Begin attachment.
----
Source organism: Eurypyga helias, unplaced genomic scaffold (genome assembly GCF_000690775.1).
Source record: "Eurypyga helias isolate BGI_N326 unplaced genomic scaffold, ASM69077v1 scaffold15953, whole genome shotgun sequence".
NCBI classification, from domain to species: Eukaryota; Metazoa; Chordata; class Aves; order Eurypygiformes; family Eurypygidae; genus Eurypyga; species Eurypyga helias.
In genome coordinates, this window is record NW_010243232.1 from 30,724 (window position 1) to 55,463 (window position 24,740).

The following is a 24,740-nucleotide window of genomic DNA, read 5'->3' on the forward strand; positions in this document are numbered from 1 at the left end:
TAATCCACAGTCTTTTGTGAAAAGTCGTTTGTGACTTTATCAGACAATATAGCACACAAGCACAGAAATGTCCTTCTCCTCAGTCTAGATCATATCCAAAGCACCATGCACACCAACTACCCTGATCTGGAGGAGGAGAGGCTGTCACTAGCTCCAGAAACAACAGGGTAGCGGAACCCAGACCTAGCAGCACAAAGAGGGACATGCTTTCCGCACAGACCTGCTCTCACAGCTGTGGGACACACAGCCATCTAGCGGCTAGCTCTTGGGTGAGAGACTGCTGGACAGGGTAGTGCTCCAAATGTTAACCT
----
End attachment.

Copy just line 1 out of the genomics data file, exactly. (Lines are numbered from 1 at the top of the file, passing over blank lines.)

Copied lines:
Source organism: Eurypyga helias, unplaced genomic scaffold (genome assembly GCF_000690775.1).